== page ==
SAMUEL HAYDEN, 1749 - 1838
     Samuel Hayden, a Revolutionary soldier from Connecticut, enlisted at Goshen, in 1775.  He was a sergeant under Capt. Sedgewick and Col. Hinman for nine months' service.  He was also with Capt. Daniel Benedict's company, Lieut. Col. John Mead's regiment, marched Aug. 12, 1776, was at the battle of Ticonderoga.
     He was a resident of Winsead, Litchfield Co., Conn., later of Concord, Lake Co., Ohio.
     He died in 1828, nearly ninety years of age, and is buried at Concord Center.
     He received a pension.
AMASA HILL, 1763 - 1847.
     A soldier in the Revolutionary War was Amasa Hill, born at Stillwater, New York, in October, 1763.  He enlisted from Spencertown, N. Y. in March 1780, for nine months, in Capt. Walter Vrooman's company, Col. John Harper's regiment.
     He was with his regiment in the battle of Cherry Valley.
     He removed to Ohio in the winter of 1809-10, settling in Madison.  The exact date of his death is not known, but his will was probated Oct. 13, 1847.
     He was buried in the cemetery near "Turney's Corners" in Madison.
     He received a pension.
SIMEON HODGES, 1768 - 1838.
     Simeon Hodges was born in Massachusetts in 1768, and died in Mentor, Ohio, June 12, 1838.
     During the Revolutionary War, when a mere youth, he went with his uncle Capt. Isaac Hodges, in Col. John Daggett's regiment, from Norton, Mass. to Tiverton, Rhode Island and return, on an alarm call, making in all eight days.
     He made several trips to "New Connecticut" as a traveling merchant, purchasing a tract of land in Newbury, Geauga Co., upon which his son Samuel settled in 1819 or 1820, and about 1822 Simeon Hodges settled in Mentor, where he spent the remainder of his life.
     He lies in Mentor Cemetery.
JOEL HOLCOMB, 1760 - 1847.
     Joel Holcomb was born in Granby, Hartford Co., Conn., in 1760.
     He was of English descent, and at the age of eighteen years enlisted for eight months in the Revolutionary War.  He served in the regular Connecticut Line under Col. Samuel Wylly from Apr. 26 to Dec. 31, 1778.
     He married Sarah Warner and moved into Massachusetts, remaining there a short time; then to Onondaga Co., N. Y. where their five children grew up, and the oldest daughter, Sally, married Elisha Patch.  Seymour, Fanny, Nancy and Marcus completed the family.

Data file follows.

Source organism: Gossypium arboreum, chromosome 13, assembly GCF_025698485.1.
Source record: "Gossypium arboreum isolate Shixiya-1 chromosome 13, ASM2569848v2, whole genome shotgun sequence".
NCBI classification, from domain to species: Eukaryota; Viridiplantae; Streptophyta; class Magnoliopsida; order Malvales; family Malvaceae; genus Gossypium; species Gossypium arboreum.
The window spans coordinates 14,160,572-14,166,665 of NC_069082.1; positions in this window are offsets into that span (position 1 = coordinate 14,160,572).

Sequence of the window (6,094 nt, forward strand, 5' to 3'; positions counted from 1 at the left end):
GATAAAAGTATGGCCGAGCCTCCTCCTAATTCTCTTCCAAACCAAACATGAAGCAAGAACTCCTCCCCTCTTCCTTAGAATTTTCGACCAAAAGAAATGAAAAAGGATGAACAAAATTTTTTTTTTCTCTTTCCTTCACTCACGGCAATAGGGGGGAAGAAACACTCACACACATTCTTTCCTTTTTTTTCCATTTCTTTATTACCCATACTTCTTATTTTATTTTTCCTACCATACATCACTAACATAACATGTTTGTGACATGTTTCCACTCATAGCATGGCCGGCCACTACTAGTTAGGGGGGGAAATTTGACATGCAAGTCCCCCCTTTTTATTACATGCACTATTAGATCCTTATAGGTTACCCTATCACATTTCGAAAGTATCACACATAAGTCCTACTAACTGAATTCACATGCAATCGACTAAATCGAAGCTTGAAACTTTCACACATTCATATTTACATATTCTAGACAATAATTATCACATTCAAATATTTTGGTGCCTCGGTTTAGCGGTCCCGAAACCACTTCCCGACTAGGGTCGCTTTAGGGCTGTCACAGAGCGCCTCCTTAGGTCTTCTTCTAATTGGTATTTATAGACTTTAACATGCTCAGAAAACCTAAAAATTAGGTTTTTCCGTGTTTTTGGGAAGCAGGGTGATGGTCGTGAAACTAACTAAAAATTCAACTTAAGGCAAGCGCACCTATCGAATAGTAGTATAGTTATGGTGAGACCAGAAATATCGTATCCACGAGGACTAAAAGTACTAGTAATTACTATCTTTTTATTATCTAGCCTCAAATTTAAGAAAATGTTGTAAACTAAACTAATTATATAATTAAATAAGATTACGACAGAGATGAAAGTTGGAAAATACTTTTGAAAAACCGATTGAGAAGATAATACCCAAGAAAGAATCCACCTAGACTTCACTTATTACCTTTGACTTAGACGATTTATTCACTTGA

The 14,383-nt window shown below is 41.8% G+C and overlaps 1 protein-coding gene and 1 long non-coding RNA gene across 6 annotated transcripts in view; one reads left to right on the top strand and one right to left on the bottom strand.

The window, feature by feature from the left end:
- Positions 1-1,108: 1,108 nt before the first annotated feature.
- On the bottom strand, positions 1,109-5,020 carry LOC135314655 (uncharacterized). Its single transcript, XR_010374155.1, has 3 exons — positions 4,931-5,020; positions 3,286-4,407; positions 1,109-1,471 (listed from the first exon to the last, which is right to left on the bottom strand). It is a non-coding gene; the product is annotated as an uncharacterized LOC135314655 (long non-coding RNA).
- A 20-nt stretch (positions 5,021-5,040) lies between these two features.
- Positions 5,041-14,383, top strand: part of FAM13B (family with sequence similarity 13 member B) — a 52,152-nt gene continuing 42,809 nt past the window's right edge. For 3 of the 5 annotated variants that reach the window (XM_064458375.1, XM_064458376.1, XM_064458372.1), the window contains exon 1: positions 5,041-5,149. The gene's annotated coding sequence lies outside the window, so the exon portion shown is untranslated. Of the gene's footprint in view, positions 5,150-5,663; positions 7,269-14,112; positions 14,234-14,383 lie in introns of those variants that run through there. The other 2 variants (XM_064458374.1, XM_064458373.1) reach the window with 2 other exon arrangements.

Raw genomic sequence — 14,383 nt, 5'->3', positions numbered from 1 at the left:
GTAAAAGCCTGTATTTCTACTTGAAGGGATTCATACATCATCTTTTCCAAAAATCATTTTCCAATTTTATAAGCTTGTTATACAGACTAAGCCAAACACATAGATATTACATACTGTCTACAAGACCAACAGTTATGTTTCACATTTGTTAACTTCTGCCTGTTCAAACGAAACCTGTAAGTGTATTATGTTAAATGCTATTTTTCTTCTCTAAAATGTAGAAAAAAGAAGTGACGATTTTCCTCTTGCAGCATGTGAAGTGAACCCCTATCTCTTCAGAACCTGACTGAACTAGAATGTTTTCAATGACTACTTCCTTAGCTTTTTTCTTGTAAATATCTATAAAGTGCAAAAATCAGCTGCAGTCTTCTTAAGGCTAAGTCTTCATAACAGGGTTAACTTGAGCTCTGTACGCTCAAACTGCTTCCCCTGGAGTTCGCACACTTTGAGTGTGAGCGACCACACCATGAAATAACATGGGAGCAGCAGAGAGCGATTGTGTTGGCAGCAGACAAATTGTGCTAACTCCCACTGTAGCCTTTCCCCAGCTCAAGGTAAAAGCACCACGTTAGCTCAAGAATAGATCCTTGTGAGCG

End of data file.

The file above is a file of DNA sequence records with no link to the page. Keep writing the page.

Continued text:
In 1820 Joel Holcomb and Elisha Patch, with their families, made the journey to Ohio, driving an ox team, the wagon containing their goods, and the young girls Fanny and Nancy walking nearly all the way.
     Securing a heavily timbered farm in Leroy, Lake Co., Ohio, they went to work to make a home.  All the privations of the early settler were theirs.  Seymour died young, Fanny married James Wright, Nancy married Abel Washburn, and with the failing health of the father, who died in 1847, young Marcus became the head of the family.
     Feb. 27, 1833 he married Lovisa Brooks, daughter of David Brooks, of Madison, to whom were born three children who survive him; D. M. Holcomb of Madison, Mrs. D. L. Palmer of Painesville, and Dr. R. Holcomb of Perry.
     Joel Holcomb and his wife Sarah are buried in the Paine Hollow Cemetery in Leroy.
ASAHEL HOLLISTER, 1763 - 1839.
     Asahel Hollister served in the Revolutionary War from Conn. in Capt. Elijah Wright's company, Col. Roger Enos' regiment, stationed on the Hudson river, at West Point in 1778.
     In the Painesville Republican of Feb. 28, 1839 is the following notice of his death:
     "Died in Kirtland, Ohio Feb. 12, 1839, Mr. Asahel Hollister, aged 76 years, formerly from Glastonbury, Conn., a revolutionary pensioner.  Mr. Hollister made an early profession of religion, and joined the M. E. Church with which he remained for nearly twenty years, but left them and joined the Latter Day Saints (Mormons) about six years since, and died in the full faith of that doctrine.  He has left a large and respectable circle of relatives and friends to mourn the loss of one who was a pattern of piety and Christian benevolence."
     A resident of Kirtland since 1834 thinks he was buried in Waite Hill Cemetery.
THOMAS HUNTOON, 1753 - 1831.
     Thomas Huntoon enlisted in Capt. Tilton's company, June 12, 1775 under Col. Enoch Poor, later in Capt. John Calfe's company, in Col. T. Bartlett's regiment of New Hampshire troops.
     He was a resident of Sunapee, New Hampshire, and removing to Ohio became an early settler of Concord, Ohio.
     He died Jan. 2, 1831 aged seventy-eight, and is buried in the Huntoon Cemetery in Concord, Lake Co., Ohio